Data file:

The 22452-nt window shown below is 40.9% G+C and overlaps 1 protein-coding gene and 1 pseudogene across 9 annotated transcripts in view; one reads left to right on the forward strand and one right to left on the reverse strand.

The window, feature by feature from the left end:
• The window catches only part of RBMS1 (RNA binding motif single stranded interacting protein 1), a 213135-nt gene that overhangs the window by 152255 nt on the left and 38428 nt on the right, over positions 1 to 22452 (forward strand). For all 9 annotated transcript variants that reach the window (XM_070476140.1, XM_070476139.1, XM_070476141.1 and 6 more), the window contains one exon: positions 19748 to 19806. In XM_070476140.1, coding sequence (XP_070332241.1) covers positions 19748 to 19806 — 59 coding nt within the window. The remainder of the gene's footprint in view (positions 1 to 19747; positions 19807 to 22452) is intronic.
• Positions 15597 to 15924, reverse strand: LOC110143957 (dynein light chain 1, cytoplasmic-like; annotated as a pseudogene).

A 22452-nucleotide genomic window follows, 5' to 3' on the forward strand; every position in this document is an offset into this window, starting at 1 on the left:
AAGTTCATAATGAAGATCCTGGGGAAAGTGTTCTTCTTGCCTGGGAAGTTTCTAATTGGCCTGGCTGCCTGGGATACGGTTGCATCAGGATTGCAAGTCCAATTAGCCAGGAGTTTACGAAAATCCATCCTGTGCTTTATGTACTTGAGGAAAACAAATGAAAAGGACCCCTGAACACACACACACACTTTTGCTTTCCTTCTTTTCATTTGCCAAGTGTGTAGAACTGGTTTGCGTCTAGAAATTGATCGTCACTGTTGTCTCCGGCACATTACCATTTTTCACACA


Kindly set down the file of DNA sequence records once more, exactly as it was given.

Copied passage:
The 22452-nt window shown below is 40.9% G+C and overlaps 1 protein-coding gene and 1 pseudogene across 9 annotated transcripts in view; one reads left to right on the forward strand and one right to left on the reverse strand.

The window, feature by feature from the left end:
• The window catches only part of RBMS1 (RNA binding motif single stranded interacting protein 1), a 213135-nt gene that overhangs the window by 152255 nt on the left and 38428 nt on the right, over positions 1 to 22452 (forward strand). For all 9 annotated transcript variants that reach the window (XM_070476140.1, XM_070476139.1, XM_070476141.1 and 6 more), the window contains one exon: positions 19748 to 19806. In XM_070476140.1, coding sequence (XP_070332241.1) covers positions 19748 to 19806 — 59 coding nt within the window. The remainder of the gene's footprint in view (positions 1 to 19747; positions 19807 to 22452) is intronic.
• Positions 15597 to 15924, reverse strand: LOC110143957 (dynein light chain 1, cytoplasmic-like; annotated as a pseudogene).

A 22452-nucleotide genomic window follows, 5' to 3' on the forward strand; every position in this document is an offset into this window, starting at 1 on the left:
AAGTTCATAATGAAGATCCTGGGGAAAGTGTTCTTCTTGCCTGGGAAGTTTCTAATTGGCCTGGCTGCCTGGGATACGGTTGCATCAGGATTGCAAGTCCAATTAGCCAGGAGTTTACGAAAATCCATCCTGTGCTTTATGTACTTGAGGAAAACAAATGAAAAGGACCCCTGAACACACACACACACTTTTGCTTTCCTTCTTTTCATTTGCCAAGTGTGTAGAACTGGTTTGCGTCTAGAAATTGATCGTCACTGTTGTCTCCGGCACATTACCATTTTTCACACA